Far Point South: Riding the Carretera Austral 

The tide––and Transportes Austral ferry system––waits for no man. Despite a pre-sunrise departure and a hard charge to arrive at the terminal early, we rolled onto the loading ramp with only four minutes to spare. No sooner had we stowed our motorcycles the boat slowly pulled away from shore to begin its three-hour journey through the fjord. Relieved we hadn't literally missed the boat and blown our tight travel schedule, we climbed to the top deck and spilled ourselves onto wooden benches. With noon fast approaching the summer sun had moved high enough in the sky to burn away the morning chill. I shucked off my dusty jacket and snapped a picture of the snow-capped summit of Volcán Hornopirén just as it slipped out of view. It seemed a suitable time to reflect on our ride along Chile’s famed Route 7. It had been exhilarating, beautiful, and at times more challenging than expected. Best of all, it was only the morning of the first day. We had ten more days to go.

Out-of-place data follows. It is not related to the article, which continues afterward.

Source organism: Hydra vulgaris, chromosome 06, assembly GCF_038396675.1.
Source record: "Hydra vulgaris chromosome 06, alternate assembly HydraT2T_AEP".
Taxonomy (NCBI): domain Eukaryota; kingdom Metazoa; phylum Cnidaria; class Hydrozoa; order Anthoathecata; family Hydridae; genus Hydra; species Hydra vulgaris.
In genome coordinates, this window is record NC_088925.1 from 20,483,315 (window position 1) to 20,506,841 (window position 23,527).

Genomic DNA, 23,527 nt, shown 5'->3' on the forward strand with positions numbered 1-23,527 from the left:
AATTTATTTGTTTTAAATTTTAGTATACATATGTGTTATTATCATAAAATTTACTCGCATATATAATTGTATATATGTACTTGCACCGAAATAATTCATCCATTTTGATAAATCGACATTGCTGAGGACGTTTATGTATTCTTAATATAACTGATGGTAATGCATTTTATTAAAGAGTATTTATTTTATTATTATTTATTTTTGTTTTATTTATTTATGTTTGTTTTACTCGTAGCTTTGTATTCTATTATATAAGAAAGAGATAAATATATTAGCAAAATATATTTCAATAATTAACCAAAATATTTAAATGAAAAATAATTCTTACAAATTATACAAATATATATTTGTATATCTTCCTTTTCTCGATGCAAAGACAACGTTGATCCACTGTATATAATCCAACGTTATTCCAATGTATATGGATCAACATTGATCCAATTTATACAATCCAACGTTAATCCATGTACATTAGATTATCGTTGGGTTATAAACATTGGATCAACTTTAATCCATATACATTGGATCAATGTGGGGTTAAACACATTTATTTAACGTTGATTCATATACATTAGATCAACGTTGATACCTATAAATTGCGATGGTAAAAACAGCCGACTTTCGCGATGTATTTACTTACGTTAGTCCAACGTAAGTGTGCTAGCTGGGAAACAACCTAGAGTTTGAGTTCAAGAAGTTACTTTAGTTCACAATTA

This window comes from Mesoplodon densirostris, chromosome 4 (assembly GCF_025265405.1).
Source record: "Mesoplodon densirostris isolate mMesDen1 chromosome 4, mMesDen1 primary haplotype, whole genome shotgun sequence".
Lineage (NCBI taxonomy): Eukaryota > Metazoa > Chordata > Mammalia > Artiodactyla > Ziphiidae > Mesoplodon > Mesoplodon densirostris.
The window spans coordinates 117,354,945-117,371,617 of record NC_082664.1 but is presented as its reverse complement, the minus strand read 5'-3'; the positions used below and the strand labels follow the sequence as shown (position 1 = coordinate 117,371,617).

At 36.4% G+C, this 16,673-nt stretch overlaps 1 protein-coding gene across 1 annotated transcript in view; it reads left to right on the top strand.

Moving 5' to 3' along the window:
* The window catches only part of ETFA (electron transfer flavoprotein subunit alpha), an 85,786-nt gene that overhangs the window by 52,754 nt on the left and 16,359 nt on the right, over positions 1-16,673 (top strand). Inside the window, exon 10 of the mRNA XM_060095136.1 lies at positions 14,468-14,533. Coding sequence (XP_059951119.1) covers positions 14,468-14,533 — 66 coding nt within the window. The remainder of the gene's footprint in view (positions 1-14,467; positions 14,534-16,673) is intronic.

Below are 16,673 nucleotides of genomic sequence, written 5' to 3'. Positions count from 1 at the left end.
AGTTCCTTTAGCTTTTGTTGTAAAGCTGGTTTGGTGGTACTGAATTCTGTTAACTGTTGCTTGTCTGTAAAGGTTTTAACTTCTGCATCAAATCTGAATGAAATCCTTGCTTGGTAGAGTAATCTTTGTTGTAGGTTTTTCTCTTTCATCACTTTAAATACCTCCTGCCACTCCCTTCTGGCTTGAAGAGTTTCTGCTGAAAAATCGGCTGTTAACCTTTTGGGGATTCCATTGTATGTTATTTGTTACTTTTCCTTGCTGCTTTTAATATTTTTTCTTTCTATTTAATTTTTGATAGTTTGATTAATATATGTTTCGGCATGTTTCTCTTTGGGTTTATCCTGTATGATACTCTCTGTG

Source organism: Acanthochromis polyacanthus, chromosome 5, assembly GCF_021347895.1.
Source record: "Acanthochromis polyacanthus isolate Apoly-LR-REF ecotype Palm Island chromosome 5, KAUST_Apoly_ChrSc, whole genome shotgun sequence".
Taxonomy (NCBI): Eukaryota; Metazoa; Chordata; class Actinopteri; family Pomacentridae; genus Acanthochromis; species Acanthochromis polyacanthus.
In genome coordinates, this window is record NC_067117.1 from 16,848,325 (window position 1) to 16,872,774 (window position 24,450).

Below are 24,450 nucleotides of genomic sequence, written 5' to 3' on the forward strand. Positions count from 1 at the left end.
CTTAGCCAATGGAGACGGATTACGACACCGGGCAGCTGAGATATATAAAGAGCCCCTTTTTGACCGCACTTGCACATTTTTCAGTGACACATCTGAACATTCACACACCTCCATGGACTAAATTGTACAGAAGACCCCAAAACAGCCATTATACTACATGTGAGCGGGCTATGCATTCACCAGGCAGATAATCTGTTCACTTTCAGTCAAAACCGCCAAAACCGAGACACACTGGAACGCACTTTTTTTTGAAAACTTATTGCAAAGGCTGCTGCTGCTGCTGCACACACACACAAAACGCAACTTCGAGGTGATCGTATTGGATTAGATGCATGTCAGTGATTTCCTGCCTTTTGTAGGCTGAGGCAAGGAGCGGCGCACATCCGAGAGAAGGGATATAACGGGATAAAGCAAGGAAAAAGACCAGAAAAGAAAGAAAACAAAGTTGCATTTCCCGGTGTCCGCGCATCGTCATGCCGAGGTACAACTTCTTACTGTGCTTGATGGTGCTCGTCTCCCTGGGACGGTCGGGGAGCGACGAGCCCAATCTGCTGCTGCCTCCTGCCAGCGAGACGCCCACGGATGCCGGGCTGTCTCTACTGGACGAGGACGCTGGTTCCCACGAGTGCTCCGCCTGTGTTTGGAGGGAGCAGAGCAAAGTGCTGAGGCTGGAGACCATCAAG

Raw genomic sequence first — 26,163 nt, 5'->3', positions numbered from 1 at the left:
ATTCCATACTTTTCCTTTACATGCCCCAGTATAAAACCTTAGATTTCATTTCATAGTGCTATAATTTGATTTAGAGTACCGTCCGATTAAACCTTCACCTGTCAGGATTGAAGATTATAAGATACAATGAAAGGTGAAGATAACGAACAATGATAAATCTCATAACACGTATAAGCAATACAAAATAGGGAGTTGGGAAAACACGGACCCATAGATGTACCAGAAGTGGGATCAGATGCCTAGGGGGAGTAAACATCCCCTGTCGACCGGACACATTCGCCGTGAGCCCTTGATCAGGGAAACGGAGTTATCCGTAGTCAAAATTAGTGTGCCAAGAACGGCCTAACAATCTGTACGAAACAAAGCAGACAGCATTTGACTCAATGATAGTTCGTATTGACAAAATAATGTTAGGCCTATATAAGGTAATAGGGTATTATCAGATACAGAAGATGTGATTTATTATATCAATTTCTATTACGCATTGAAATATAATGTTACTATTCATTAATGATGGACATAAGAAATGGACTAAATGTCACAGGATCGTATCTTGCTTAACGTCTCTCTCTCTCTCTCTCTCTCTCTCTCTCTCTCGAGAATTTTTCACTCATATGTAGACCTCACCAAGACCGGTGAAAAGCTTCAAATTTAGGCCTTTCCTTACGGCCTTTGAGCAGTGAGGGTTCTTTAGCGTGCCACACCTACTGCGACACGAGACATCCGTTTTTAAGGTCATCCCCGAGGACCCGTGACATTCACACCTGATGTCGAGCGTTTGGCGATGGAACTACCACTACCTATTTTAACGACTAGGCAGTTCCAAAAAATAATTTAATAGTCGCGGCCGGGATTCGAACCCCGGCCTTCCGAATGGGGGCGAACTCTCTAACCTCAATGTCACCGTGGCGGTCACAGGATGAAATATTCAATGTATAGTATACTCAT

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Like most travelers to southern Chile, we came to experience its rugged roads and pristine wild places. Known by most as Patagonia, the bottom third of the country is still largely untamed. Home to deep fjords, ancient forests, and active volcanoes, it is a land all but forgotten by time. It is ragged, primordial, and in some places scraped clean by the ravages of ice, fire, and weather. Above all it is fecund, delicate, and profoundly beautiful. For that reason it attracts visitors from around the globe. Many travel great distances to explore its parks and preserves. Given its remote location, most people explore Patagonia by way of Route 7, otherwise referred to as the Carretera Austral, or Southern Road.